Celebrating the Immigrant: An Administrative History
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The early promotional literature of the American Museum of Immigration, Inc., described quite a grandiose museum to be built within the completed base of the Statue of Liberty. It would have 50,000 square feet of floor space. There would be main exhibit halls arranged in a hollow square around the existing pedestal and "accent" galleries for special displays in the star points made by the walls of Fort Wood. In addition, the museum would contain a library, work and storage rooms, office space, a Hall of Records in which all who had contributed money would receive recognition, and a large auditorium where ethnic groups could gather to celebrate holidays of special significance to them, such as Columbus, St. Patrick's, or Bastille Day (Fig. 4).

As a preliminary step to preparing architectural drawings for such a museum, NPS Supervisory Historian Thomas Pitkin wrote a report on the structural history of Fort Wood. At its April 1957 meeting, the Joint Development Committee [1] instructed Alexander Hamilton to contact NPS Director Conrad Wirth to formally request that the Eastern Office of Design and Construction, [2] under Edward S. Zimmer, begin immediately to develop architectural plans. [3]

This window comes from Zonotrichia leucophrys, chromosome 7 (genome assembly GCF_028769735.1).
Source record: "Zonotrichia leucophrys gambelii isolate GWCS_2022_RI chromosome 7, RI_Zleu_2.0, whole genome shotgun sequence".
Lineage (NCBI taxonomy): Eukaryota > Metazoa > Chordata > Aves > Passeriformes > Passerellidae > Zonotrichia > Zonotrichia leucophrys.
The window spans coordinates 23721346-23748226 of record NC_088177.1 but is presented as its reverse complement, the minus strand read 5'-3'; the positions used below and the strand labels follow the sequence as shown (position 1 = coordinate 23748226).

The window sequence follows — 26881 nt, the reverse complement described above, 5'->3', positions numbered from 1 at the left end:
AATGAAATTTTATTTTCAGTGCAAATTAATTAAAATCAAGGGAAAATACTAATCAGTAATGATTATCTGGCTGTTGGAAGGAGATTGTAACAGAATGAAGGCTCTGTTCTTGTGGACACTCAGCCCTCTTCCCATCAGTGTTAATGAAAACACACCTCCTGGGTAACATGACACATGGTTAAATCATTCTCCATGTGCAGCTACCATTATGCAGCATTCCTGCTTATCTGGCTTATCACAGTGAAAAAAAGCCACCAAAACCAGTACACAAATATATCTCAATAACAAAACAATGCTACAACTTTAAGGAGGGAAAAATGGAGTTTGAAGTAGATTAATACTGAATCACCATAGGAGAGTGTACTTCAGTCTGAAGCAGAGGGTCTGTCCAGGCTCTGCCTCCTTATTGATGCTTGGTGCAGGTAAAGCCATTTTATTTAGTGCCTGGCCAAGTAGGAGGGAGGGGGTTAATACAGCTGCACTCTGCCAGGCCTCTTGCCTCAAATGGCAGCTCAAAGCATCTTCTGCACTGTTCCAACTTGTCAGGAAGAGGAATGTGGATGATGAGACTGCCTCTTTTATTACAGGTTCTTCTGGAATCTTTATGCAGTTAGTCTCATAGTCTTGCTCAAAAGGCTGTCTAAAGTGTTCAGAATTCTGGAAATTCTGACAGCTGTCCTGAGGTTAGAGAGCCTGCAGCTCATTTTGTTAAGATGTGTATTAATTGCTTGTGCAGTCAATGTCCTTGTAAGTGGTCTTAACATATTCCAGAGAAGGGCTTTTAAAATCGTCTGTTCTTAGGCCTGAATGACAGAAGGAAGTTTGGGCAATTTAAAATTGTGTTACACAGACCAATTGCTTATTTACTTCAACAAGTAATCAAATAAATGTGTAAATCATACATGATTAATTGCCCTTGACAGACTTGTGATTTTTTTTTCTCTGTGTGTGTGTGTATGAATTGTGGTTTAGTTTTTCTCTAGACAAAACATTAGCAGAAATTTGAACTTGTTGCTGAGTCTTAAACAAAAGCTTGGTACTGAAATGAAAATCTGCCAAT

The assignment went to EODC Supervising Architect John B. Cabot, assisted by Donald F. Benson. They worked in cooperation with Pitkin and with Alden B. Stevens, a museum specialist and exhibit planner hired by the NPS to aid Pitkin. Stevens and Pitkin were simultaneously creating a preliminary exhibit plan. Cabot presented the drawings and cost estimates to the January 9, 1958, meeting of the Joint Development Committee. The layouts showed all of the features described in the AMI's promotional brochures, including two-story lobby and exhibit halls and a 300-seat auditorium. The accompanying price tag for exterior and interior construction, as well as preparing the exhibits, read $4,479,000. Cabot explained the seemingly high figure to the committee as resulting from the island's location. Labor would be more expensive than in Manhattan, as would disposing of excavated land fill. To provide workers and materials continuous access to the island would require building a dock costing $80,000. Apparently satisfied with what he had heard, General Grant moved that the preliminary general plan and cost estimates be approved as submitted, and all present unanimously agreed. [4]